Bowling for Columbine & We Need to Talk About Kevin

How important is the truth in contemporary society? Is being entertained more important than the truth? We know documentaries and novels allow an insight to the world around us and of the human experience through provoking our senses, enriching our feelings and developing our ideologies, however are we aware of the extent to which the truth is manipulated and shaped to influence our opinion on the subject matter? As famous novelist Mark Twain once said “Get your facts first then distort them as you please”.

Sandy Hook Elementary, Columbine High School, Virginia Tech. Why in the past three years alone have there been thirty-two violent acts committed in American schools? Why do eleven thousand people die in America each year at the hands of gun violence? There have been a multitude of documentaries and novels which address these controversial questions, that manipulate the facts to point fingers as to why these tragedies are occurring, feeding into the American need to find someone to blame. This distortion of the facts is evident when contrasting the award winning texts ‘Bowling for Columbine’ and ‘We Need to Talk about Kevin’.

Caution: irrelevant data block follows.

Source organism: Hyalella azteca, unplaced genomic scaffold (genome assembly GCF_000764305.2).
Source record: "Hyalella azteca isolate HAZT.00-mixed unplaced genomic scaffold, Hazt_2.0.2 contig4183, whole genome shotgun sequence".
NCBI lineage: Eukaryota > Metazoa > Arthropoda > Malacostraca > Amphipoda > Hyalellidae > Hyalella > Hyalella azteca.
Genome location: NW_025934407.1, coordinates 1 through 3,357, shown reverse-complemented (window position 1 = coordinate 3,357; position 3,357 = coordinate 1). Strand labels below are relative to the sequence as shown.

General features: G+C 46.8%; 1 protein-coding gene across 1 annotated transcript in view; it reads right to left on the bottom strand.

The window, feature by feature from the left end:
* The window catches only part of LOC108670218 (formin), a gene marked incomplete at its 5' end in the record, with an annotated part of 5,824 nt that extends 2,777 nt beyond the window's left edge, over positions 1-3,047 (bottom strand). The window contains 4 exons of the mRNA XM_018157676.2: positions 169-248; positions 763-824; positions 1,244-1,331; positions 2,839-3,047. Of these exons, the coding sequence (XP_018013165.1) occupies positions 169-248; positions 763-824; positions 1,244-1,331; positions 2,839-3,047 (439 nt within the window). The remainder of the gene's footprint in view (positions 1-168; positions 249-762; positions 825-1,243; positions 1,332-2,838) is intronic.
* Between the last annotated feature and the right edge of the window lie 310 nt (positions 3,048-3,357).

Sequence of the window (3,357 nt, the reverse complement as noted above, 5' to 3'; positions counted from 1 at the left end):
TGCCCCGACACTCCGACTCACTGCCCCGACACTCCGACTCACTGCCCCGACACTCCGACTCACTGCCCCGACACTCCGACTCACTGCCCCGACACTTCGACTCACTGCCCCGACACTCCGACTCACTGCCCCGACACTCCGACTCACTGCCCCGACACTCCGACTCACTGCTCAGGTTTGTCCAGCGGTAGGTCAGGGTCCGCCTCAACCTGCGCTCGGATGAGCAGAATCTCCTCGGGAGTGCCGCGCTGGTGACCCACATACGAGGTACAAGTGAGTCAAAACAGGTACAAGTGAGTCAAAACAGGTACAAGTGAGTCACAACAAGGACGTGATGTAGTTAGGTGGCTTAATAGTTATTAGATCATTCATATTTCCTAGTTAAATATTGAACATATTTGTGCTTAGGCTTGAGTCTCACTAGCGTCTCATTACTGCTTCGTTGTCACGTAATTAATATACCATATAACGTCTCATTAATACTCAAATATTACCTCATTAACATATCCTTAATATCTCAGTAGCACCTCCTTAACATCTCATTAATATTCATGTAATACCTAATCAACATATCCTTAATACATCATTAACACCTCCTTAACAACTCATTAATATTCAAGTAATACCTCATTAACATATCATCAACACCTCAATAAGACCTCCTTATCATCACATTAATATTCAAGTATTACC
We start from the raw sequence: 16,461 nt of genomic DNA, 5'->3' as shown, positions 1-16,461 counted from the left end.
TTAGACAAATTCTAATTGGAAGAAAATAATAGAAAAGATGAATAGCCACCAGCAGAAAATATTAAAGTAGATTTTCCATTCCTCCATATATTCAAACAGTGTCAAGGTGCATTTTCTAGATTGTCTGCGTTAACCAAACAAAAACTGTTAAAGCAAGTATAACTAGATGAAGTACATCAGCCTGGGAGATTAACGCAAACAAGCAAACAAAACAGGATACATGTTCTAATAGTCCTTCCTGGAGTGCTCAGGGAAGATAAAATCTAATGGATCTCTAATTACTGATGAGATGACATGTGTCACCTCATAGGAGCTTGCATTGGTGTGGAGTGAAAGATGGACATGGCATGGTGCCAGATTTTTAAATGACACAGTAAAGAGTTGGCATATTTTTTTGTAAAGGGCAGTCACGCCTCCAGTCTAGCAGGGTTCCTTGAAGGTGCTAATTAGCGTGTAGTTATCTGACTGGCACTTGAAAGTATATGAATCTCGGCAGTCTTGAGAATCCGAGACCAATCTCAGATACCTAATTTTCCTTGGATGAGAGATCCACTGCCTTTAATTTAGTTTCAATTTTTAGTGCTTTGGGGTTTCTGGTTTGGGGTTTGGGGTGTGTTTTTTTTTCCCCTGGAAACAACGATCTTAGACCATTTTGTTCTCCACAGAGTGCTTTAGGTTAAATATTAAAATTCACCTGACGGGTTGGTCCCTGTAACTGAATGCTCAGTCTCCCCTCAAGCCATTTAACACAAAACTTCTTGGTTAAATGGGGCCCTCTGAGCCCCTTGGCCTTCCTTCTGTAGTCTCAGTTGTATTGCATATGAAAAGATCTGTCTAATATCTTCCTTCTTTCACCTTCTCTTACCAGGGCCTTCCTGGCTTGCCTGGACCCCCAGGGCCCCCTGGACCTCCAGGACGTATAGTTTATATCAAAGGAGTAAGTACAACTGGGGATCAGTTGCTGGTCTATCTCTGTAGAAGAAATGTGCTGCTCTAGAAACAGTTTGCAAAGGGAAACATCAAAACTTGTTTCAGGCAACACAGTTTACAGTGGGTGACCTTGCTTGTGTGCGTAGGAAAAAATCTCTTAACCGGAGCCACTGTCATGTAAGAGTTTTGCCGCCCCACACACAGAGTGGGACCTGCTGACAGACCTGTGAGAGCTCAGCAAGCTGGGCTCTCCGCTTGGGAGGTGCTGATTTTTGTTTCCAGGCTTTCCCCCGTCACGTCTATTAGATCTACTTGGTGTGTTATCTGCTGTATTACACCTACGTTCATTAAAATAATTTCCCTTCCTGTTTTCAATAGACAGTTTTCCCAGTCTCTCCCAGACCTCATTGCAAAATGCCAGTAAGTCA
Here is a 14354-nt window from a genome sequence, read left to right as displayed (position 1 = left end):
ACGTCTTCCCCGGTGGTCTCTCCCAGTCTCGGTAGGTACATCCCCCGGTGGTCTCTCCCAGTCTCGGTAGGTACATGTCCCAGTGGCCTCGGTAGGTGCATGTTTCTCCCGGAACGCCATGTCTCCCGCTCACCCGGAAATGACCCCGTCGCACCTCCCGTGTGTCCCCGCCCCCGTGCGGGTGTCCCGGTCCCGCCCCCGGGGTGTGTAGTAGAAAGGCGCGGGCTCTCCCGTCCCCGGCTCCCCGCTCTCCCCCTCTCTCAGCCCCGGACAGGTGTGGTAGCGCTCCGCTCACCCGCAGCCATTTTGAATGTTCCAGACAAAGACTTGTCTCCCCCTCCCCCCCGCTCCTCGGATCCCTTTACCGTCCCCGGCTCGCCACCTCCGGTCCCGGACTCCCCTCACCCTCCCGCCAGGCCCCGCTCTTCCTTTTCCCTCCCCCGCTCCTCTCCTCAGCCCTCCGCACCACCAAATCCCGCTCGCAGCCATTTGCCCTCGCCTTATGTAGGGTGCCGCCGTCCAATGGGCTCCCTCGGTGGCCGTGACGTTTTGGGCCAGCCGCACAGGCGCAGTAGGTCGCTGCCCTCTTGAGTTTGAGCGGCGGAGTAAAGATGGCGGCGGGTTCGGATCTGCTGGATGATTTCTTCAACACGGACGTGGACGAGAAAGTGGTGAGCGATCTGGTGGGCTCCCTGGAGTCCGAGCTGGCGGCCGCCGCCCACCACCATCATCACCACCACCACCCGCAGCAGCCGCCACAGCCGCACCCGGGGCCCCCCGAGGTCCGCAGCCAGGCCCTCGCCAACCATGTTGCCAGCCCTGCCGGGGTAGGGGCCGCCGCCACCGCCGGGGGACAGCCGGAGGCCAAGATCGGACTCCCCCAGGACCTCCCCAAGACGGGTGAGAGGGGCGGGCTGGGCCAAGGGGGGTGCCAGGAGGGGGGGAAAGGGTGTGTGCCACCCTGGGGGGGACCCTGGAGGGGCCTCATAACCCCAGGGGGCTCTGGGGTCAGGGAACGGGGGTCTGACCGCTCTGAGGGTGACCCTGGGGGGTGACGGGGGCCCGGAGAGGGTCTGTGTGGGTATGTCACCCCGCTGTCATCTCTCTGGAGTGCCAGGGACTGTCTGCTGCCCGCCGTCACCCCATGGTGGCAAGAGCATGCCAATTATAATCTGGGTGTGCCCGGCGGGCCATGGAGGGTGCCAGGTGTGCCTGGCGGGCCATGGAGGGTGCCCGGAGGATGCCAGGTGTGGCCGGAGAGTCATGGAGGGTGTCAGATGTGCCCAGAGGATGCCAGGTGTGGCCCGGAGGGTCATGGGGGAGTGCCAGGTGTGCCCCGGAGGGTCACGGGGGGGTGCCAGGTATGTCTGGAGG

In the wake of the Columbine high school massacre of 1999, America was left with a haunting question. What drove two teenage boys to commit such a heinous act, killing twelve of their peers, one teacher and themselves? Michael Moore’s highly successful documentary ‘Bowling for Columbine’, seeks to provide answers to this quandary. In this ethnographic documentary Moore positions audiences to accept that the ‘culture of fear’ in American is what is causing gun violence.   Moore carefully manipulates the facts through a myriad of modes and techniques, in order to push forth his viewpoint. The documentary grossed fifty-eight million dollars worldwide and broke box office records becoming a powerful influence on society. With the documentary being so entertaining, is it any wonder why Moore’s calculated distortion of truth becomes more...